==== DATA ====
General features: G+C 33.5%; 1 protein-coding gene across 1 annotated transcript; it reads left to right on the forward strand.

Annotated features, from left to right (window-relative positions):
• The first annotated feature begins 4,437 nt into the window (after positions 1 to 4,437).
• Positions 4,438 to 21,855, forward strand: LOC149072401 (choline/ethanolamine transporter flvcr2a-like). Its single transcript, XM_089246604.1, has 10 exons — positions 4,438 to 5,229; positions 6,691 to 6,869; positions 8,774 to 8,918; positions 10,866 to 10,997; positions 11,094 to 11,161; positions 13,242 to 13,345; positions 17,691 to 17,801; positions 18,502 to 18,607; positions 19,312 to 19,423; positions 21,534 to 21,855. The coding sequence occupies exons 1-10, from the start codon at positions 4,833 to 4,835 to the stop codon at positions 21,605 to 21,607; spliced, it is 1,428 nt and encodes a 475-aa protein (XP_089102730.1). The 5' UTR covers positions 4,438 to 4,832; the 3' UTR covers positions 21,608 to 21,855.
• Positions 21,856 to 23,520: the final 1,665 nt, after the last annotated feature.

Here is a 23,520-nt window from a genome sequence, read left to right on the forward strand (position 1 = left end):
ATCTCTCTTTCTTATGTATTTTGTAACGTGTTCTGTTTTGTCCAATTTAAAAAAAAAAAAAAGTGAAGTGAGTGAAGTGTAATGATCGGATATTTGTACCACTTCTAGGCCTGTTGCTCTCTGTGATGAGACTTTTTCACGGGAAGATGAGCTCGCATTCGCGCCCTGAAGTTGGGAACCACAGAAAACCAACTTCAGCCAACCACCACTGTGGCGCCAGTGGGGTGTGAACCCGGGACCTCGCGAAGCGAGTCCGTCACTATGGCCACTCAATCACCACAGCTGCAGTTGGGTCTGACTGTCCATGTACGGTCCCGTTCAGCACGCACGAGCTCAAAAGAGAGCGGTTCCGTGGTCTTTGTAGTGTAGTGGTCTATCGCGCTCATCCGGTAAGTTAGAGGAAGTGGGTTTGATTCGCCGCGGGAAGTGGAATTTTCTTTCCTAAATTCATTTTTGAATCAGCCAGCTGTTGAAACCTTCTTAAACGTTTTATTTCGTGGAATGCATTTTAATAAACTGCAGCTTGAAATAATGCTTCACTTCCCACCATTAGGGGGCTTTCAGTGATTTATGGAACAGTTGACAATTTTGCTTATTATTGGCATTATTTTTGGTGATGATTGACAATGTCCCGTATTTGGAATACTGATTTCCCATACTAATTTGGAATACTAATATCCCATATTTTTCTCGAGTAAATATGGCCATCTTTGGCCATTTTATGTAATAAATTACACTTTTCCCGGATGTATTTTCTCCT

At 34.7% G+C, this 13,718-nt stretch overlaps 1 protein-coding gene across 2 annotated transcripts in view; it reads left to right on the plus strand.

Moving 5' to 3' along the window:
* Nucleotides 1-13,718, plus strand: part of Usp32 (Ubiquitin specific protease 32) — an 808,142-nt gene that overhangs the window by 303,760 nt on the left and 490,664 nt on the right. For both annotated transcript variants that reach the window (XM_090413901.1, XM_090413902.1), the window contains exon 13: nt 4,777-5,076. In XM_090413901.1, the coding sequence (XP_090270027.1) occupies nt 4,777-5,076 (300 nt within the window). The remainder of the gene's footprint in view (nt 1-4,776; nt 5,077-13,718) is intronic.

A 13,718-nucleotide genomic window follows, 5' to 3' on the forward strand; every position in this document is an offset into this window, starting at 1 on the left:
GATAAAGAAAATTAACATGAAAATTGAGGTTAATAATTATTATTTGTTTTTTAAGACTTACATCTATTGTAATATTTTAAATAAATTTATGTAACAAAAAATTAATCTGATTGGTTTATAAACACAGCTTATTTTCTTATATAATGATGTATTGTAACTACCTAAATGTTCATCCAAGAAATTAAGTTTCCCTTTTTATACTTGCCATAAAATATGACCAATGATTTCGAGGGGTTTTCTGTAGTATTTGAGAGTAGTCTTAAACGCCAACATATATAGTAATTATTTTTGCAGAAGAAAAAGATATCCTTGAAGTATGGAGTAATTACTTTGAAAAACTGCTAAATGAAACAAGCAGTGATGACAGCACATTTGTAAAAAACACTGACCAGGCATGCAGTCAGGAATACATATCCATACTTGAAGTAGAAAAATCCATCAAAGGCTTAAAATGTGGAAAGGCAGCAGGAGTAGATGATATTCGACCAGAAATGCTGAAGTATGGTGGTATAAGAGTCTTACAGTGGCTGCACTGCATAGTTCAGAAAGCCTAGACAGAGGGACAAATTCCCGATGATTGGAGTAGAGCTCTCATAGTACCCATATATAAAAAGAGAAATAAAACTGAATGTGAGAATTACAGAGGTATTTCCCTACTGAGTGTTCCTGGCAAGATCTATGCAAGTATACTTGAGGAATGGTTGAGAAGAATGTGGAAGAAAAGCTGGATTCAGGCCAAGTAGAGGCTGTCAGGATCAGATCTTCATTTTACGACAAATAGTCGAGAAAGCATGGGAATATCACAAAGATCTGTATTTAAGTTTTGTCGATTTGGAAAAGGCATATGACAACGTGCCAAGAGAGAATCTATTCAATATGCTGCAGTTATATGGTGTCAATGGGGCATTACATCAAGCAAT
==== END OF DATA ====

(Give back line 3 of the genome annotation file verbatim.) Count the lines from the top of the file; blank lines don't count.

• The first annotated feature begins 4,437 nt into the window (after positions 1 to 4,437).